Founder recalls LOG’s beginning
This issue marks the 46th year of what will always be “my baby,” no matter who owns it. The LOG was first published on Oct. 6, 1966. It was a “lark” hatched by yours truly and Joanne Hoogland, who as a teacher at the time had had the dubious pleasure of being my high school journalism teacher in 1950-51.
We had, along with friend Bill Lantz, purchased some offset printing equipment from Kirkpatrick Printing earlier that year. Bill was OK with doing job printing when he was available, but he was busy with Seward’s only TV outlet and its translator on Mount Wolcott as well as his TV repair business. When Joanne and I got starry-eyed about starting a weekly newspaper too, Bill balked and backed out of our fledgling partnership.
Joanne and I had read about newspaper printing equipment for sale in Wrangell and pursued purchase of it with Lew Williams, then owner of the Ketchikan, Petersburg and Wrangell papers. Lew told us the man who had put out the Wrangell Sentinel for him had committed suicide and the paper would therefore be printed in Ketchikan and so the equipment was no longer needed. That little bit of news should have given us a clue, publishing a newspaper is not for the faint of heart!
Heedless of this warning we went ahead and bought the equipment which had to be shipped to Seattle first and from there to Seward. When it arrived we had forgotten one little thing — where would we put it? In haste I suggested the Dunham basement. That solved one problem but caused another. How would we get all that stuff down there? Another great idea from me — take the side of our basement stairwell off. That done, the equipment in, the wall back in place, Lew here to give us training on how to operate it, and we were in business. Whew!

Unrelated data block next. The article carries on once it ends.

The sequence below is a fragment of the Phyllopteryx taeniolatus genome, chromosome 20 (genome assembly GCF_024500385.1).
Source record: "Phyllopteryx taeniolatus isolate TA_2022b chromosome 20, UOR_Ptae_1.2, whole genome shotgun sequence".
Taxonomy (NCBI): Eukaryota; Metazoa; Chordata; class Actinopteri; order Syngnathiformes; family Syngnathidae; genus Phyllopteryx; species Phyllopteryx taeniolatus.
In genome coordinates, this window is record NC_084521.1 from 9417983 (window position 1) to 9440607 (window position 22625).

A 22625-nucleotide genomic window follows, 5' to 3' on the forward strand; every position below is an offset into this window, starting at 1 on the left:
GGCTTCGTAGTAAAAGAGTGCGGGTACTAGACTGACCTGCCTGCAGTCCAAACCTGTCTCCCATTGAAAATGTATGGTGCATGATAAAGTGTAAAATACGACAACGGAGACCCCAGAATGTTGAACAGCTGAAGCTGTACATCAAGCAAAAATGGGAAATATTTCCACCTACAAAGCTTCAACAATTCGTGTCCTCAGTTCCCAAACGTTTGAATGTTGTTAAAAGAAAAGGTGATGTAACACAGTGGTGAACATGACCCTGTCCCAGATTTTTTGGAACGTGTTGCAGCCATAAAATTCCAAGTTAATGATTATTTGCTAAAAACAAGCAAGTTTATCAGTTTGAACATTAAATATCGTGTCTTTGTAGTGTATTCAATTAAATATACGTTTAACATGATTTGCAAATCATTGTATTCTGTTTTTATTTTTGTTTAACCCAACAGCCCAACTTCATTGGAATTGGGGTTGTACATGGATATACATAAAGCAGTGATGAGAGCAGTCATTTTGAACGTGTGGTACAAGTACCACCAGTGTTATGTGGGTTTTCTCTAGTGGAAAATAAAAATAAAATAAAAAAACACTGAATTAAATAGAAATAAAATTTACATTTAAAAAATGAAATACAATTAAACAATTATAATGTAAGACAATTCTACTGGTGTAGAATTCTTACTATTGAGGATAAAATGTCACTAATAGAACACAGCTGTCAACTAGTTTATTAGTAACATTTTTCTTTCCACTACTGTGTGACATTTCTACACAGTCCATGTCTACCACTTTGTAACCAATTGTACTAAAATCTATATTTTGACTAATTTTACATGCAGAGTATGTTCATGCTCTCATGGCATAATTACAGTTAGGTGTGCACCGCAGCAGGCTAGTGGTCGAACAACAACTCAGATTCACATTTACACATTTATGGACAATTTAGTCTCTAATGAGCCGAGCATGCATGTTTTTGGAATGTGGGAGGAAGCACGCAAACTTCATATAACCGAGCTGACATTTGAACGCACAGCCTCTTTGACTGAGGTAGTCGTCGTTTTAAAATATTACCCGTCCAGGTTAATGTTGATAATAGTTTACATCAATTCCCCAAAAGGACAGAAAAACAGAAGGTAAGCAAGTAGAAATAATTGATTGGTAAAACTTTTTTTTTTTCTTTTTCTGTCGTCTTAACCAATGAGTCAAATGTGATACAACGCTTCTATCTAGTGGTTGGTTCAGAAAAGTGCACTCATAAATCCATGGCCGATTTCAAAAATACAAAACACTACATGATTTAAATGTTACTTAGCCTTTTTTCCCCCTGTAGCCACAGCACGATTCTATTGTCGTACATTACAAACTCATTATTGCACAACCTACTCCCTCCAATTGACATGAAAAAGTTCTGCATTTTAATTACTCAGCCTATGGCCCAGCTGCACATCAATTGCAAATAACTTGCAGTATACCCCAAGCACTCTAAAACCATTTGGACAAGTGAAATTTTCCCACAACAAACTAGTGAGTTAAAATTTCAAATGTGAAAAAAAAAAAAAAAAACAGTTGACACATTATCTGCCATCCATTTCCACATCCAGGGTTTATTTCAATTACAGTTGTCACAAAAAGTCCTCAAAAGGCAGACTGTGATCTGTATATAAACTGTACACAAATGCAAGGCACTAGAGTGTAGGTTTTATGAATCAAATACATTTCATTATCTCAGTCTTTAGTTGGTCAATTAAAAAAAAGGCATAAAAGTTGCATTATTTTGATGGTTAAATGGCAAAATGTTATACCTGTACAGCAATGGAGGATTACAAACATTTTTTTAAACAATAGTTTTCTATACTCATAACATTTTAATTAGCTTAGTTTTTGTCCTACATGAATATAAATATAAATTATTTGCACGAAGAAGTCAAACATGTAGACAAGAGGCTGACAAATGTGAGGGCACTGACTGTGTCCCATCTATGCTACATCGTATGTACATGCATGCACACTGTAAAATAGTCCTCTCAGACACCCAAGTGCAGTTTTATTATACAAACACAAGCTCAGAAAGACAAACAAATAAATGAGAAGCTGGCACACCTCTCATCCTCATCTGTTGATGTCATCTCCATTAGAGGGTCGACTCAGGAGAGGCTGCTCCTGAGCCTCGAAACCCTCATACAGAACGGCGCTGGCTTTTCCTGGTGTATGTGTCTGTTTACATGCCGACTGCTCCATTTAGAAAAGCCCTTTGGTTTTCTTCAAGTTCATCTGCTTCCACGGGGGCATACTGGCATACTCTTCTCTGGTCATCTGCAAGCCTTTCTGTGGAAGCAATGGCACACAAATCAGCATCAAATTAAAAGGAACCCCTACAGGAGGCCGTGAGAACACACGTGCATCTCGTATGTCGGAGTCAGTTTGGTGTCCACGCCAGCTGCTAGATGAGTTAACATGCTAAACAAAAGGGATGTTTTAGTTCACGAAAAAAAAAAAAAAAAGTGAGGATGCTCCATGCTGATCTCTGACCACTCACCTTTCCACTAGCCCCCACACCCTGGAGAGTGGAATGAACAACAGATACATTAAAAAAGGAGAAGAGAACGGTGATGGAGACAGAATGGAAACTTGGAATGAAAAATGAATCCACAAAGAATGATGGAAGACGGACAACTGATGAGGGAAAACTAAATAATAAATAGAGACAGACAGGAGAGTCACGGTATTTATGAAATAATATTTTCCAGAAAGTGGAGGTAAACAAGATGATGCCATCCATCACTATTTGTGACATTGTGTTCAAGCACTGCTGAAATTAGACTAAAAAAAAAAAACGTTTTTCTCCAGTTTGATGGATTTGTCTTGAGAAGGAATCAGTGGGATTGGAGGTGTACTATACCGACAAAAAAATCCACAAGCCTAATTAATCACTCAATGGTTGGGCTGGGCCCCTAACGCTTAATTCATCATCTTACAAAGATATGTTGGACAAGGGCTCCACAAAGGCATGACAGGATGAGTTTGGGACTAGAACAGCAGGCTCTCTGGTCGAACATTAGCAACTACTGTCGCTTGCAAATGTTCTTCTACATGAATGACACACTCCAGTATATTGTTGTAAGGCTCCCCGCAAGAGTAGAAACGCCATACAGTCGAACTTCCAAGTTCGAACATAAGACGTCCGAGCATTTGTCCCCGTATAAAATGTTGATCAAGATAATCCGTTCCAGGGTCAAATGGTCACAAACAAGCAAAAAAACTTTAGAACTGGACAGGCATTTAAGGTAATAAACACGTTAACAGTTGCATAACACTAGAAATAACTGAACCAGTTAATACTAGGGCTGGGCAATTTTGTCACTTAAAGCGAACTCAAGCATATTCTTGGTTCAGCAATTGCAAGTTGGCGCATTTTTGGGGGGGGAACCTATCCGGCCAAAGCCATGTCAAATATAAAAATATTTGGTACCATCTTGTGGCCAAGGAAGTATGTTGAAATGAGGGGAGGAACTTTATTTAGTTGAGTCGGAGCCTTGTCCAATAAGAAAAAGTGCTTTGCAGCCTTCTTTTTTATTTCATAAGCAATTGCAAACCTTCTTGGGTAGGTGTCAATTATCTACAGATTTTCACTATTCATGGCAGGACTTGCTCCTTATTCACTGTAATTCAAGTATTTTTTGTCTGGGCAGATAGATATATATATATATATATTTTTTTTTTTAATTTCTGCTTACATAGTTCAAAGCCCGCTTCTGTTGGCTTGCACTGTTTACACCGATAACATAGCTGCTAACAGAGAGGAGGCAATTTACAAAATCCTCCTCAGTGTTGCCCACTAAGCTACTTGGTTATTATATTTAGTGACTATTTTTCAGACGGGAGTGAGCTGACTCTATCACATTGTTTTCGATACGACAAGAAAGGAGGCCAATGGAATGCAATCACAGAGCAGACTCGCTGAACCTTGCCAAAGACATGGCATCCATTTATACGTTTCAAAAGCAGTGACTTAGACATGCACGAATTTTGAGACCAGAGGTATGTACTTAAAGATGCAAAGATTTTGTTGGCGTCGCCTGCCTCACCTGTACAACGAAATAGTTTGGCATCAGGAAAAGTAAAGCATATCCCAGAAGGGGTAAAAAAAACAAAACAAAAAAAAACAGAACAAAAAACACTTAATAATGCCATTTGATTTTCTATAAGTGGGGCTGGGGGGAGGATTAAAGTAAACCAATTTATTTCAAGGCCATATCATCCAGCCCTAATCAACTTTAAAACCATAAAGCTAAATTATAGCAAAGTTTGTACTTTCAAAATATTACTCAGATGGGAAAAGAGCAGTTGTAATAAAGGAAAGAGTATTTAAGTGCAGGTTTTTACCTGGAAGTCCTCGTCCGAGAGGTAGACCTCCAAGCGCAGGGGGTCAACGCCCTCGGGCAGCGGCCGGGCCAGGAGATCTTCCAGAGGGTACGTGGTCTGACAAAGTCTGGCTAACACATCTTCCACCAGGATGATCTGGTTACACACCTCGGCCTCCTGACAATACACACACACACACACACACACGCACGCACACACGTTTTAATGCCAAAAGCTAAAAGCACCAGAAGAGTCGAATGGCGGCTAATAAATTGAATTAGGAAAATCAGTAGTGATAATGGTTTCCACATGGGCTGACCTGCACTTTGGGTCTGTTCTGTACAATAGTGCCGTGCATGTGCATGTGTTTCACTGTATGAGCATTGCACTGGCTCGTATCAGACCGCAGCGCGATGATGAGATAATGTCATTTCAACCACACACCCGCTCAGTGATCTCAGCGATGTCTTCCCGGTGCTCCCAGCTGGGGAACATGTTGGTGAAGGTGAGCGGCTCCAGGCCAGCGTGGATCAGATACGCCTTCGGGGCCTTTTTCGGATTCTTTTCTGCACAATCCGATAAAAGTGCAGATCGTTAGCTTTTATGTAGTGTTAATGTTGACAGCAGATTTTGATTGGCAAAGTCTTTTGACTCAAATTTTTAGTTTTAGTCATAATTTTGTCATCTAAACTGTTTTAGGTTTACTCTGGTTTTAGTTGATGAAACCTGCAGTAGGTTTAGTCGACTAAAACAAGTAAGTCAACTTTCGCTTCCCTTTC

As far as the economy of Seward is concerned it was the worst of times. We were 2-1/2 years out from the ’64 quake and construction of the railroad dock was completed but there were no takers. Shipping had moved to Anchorage and we were suffering from the “one industry” blues. It wasn’t until three years later that Seward’s recovery began.
So, the first 10 years of the LOG were tougher than you can imagine. Luckily my spouse had a real paying job so I could borrow his paycheck on the first of every month to pay toward the pittance my employees got. When the advertisers paid me the money could be used to keep the wolf from the Dunham family door.
So, we got by with the slave labor of our kids and a few folk who were willing to work for that pittance, or just to hear me shout and cuss (there was a lot of that). After two years Joanne bowed out of the business to tend to her school job and continue to honcho City Express. I soldiered on, two years out moving the LOG headquarters to the log cabin across from the bank. The house was once more a home but some of the equipment remains in the basement and will probably be there when spouse and I are taken off to the newsroom in the sky.
Nearing 50 years of publication, the LOG is one of the longest running papers in the state. It has endured other owners besides me and I wish Edgar and Annette the best of luck and lots of good news to relate. Guys, treat my baby well.